Parental school involvement in elementary schools on St. Maarten
Haghen, M. van der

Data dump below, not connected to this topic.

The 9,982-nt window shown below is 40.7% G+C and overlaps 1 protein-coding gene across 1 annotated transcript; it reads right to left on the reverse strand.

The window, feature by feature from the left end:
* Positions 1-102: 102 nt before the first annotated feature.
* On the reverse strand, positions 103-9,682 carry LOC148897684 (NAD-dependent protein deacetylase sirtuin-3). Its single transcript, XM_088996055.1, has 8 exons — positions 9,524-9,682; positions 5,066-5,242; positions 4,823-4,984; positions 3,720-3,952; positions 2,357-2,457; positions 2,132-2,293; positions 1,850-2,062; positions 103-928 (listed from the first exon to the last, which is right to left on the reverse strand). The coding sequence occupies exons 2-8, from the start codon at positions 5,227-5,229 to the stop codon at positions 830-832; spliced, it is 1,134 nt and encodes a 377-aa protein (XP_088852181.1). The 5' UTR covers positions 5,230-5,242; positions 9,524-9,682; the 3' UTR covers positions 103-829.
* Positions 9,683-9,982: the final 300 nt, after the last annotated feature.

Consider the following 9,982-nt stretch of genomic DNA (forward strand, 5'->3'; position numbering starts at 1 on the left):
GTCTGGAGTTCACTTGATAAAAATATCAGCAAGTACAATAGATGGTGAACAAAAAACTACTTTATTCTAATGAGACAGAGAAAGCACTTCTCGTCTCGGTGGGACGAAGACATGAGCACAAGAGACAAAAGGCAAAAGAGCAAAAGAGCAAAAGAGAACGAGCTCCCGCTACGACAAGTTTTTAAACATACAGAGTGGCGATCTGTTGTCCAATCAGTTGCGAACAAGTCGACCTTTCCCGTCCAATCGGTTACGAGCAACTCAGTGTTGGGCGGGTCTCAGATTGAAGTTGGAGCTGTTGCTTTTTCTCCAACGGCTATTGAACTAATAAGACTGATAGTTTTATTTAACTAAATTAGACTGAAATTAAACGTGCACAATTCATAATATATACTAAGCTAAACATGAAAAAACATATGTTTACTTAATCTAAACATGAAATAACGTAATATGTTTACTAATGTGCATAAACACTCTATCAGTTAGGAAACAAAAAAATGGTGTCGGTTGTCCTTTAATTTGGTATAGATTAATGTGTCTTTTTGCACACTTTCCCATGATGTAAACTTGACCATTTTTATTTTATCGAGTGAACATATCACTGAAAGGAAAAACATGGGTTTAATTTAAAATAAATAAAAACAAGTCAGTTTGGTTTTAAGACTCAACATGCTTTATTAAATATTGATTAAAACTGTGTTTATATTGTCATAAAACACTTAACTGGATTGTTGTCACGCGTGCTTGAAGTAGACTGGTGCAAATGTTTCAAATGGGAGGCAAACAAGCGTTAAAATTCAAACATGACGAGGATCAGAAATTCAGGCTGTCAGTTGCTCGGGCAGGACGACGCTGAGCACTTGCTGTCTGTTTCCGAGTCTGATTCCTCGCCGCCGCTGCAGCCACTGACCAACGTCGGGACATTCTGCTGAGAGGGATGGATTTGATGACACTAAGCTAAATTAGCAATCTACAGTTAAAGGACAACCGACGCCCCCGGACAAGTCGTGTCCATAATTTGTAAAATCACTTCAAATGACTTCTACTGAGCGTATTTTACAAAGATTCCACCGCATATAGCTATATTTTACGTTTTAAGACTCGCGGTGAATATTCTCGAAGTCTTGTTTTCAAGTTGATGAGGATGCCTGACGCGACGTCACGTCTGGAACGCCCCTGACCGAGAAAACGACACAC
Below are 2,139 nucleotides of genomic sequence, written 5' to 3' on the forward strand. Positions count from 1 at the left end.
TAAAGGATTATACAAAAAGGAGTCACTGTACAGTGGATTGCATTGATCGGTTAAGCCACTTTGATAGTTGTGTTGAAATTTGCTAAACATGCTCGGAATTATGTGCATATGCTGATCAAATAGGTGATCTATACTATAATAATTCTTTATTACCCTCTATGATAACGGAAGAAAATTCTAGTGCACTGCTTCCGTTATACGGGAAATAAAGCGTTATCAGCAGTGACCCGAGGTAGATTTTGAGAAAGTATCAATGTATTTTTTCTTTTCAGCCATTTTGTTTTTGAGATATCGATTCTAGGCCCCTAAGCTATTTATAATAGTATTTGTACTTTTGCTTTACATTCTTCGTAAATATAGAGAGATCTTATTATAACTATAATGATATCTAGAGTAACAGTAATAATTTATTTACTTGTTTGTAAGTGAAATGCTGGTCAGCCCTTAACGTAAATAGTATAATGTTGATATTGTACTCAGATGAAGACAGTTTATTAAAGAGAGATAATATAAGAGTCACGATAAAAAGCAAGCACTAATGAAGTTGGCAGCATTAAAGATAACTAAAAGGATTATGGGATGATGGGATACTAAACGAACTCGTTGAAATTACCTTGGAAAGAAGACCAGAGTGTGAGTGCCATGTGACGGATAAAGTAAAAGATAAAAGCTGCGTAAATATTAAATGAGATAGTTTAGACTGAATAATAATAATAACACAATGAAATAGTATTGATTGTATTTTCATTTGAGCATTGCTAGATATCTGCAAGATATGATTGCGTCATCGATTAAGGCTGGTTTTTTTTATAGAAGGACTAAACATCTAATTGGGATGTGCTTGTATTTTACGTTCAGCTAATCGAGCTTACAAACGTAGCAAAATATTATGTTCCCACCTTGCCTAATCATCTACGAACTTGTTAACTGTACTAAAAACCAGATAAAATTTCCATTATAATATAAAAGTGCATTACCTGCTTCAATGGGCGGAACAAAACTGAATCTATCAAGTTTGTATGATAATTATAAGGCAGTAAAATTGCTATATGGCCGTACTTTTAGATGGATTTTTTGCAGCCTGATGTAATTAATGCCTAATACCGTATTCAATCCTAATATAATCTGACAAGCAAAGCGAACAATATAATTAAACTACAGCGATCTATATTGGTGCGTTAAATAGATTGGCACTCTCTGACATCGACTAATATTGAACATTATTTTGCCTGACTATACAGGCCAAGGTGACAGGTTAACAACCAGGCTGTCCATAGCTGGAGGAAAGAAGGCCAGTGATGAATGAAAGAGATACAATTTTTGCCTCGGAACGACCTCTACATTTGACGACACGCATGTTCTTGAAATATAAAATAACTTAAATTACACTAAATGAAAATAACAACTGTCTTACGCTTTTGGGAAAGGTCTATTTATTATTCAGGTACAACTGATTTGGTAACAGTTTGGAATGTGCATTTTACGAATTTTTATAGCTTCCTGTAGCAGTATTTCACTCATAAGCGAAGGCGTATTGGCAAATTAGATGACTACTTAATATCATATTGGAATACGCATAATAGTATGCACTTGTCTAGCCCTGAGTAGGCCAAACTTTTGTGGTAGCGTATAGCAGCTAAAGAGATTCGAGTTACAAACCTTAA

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The government of St. Maarten implemented the Active Parenting program (AP) to make parents more involved at school. Parental involvement plays an important role in student success. Not only the actual involvement but also three other factors are important: a. positive parenting, b. social capital (parents’ knowledge and skills to become involved) and c. social control (consensus about appropriate behavior between several settings in which a child grows up). In this study parents’ perceptions on parental involvement and these three factors has been explored by using questionnaires and semi-structured interviews, to create a clearer view of to what extent the AP program addresses to the need to increase parental involvement. The results indicate that parents did not feel much social support for parental school involvement and positive parenting. Present barriers limited parents to become involved and old habits prevented new parenting behavior. Parents felt that they had learned more skills in AP to become involved. It was not sure whether parents and teachers had the same idea about appropriate behavior of children (social control). A recommendation for better school related outcomes of children is to increase the social support in the direct environment of parents by making others aware of the importance and benefits of involvement and positive parenting. A general idea about what is important in education and parenting may be desirable to enhance social support and social consensus.